But although the guidelines may have reduced sentence disparity, they also led, in the years that followed, to harsher sentences. Before the guidelines were adopted, Quattrone probably would have received a sentence of six to eight months -- instead of 18 with no prospect of parole.

And though the term "guidelines" may suggest a measure of discretion, in fact, they were more modeled on the Ten Commandments. Woe betide the judge who strays from the indicated range for reasons not set forth in the guidelines themselves. He or she will be summarily reversed by the appellate court.

Examples of prejudice sewn into the guidelines abound. An obvious one is that though extensive studies have shown that there is no difference in the dangers posed by crack cocaine and those of powdered cocaine, Congress insisted on a guideline for crack cocaine that is 100 times greater than for the powder. Because crack is the drug of choice for the African American community, the result is that a black defendant will often face a harsher sentence than the Beverly Hills movie mogul caught with the same quantity of more expensive powdered cocaine.

The regime became even more draconian in April 2003 when Congress enacted amendments further reducing the ability of judges to adjust sentences downward from guideline levels, while enhanced sentences were authorized in certain cases for matters irrelevant to the conviction, such as a defendant's bad character, indebtedness, meretricious behavior or, as in Quattrone's case, false testimony at trial.

Complicating the matter further, the U.S. Supreme Court got into the act in June. In a 5-4 decision in Blakely vs. Washington, the court struck down the state of Washington's sentencing guidelines as unconstitutional because they authorized an upward departure based on extraneous factors not proved to a jury beyond a reasonable doubt -- the very constitutional infirmity that appears in the Quattrone sentence.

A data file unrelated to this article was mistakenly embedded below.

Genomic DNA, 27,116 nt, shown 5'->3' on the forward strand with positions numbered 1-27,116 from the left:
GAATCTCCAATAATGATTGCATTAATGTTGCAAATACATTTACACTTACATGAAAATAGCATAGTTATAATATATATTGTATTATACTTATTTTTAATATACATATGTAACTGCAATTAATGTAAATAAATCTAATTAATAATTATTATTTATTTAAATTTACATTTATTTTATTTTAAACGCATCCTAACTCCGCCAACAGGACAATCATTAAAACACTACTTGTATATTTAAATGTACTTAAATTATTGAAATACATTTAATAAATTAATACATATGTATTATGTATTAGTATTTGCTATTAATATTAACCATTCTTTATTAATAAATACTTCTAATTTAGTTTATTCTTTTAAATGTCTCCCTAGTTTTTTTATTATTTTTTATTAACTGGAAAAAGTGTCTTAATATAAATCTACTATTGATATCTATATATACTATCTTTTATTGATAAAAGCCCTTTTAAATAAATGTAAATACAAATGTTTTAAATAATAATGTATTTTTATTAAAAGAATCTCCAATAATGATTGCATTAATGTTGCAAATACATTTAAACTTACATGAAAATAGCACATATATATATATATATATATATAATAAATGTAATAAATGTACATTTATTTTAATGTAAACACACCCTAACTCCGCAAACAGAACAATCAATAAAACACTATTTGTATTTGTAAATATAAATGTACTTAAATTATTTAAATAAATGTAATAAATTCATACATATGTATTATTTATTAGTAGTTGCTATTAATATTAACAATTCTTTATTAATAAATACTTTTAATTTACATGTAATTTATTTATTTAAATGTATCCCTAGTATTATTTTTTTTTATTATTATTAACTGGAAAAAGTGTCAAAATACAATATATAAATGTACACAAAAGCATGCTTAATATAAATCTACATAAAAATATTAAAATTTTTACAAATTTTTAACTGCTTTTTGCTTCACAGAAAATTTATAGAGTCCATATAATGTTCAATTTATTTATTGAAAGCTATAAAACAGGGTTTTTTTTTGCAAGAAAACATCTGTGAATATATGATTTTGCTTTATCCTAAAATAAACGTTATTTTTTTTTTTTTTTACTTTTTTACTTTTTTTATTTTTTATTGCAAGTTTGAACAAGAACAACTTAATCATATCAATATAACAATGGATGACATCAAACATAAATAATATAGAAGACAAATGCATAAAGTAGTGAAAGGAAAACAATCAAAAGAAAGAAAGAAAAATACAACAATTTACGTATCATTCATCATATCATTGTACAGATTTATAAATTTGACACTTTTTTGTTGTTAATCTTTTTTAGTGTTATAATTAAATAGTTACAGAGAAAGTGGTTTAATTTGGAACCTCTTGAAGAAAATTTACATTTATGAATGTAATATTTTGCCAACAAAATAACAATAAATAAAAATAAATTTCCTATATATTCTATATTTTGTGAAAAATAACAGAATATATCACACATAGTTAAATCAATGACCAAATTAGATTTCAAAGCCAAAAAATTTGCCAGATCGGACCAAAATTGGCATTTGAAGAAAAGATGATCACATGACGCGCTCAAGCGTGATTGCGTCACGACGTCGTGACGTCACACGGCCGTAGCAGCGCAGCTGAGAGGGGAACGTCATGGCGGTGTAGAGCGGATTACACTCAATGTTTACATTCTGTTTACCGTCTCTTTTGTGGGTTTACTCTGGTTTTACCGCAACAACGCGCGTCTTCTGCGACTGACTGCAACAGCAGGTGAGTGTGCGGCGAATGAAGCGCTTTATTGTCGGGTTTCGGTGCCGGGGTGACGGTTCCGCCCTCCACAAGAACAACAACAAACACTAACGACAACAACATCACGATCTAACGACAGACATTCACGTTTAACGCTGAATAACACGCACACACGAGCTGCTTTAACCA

The U.S. 9th Circuit Court of Appeals, which covers California, and one other federal appeals court have ruled that the Blakely decision applies federally, though another circuit has held that it does not.

The Bush administration has urged the Supreme Court to act swiftly to salvage the judicial shipwreck by upholding the constitutionality of the federal guidelines, and the court is scheduled to hear arguments on the issue early next month.

Meanwhile, Justice Sandra Day O'Connor made clear her dissent from the view that the guidelines are unconstitutional. She told the 9th Circuit judicial conference that she was "disgusted" by the court's close ruling in Blakely, which she termed a "No. 10 earthquake," rolling back 20 years of penal reform.

If the majority of the Supreme Court agrees with her, the guidelines may live out the year. But, as we all know, Justice O'Connor is but one of nine.